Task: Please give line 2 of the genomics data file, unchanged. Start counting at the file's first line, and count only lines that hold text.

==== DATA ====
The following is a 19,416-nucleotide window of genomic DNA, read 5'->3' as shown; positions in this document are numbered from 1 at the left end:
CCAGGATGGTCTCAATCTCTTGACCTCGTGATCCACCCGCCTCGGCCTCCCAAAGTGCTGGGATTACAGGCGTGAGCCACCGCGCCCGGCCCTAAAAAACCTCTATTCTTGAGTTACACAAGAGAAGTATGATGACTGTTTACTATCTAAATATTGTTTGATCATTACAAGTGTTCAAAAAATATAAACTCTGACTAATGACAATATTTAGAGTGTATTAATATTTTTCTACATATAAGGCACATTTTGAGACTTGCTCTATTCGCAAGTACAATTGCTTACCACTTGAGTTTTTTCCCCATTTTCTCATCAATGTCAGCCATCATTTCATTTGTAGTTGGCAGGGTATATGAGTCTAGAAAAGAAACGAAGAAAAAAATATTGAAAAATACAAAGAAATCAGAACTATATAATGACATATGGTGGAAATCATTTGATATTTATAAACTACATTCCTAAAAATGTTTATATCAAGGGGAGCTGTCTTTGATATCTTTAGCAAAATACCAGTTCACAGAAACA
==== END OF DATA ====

CCAGGATGGTCTCAATCTCTTGACCTCGTGATCCACCCGCCTCGGCCTCCCAAAGTGCTGGGATTACAGGCGTGAGCCACCGCGCCCGGCCCTAAAAAACCTCTATTCTTGAGTTACACAAGAGAAGTATGATGACTGTTTACTATCTAAATATTGTTTGATCATTACAAGTGTTCAAAAAATATAAACTCTGACTAATGACAATATTTAGAGTGTATTAATATTTTTCTACATATAAGGCACATTTTGAGACTTGCTCTATTCGCAAGTACAATTGCTTACCACTTGAGTTTTTTCCCCATTTTCTCATCAATGTCAGCCATCATTTCATTTGTAGTTGGCAGGGTATATGAGTCTAGAAAAGAAACGAAGAAAAAAATATTGAAAAATACAAAGAAATCAGAACTATATAATGACATATGGTGGAAATCATTTGATATTTATAAACTACATTCCTAAAAATGTTTATATCAAGGGGAGCTGTCTTTGATATCTTTAGCAAAATACCAGTTCACAGAAACA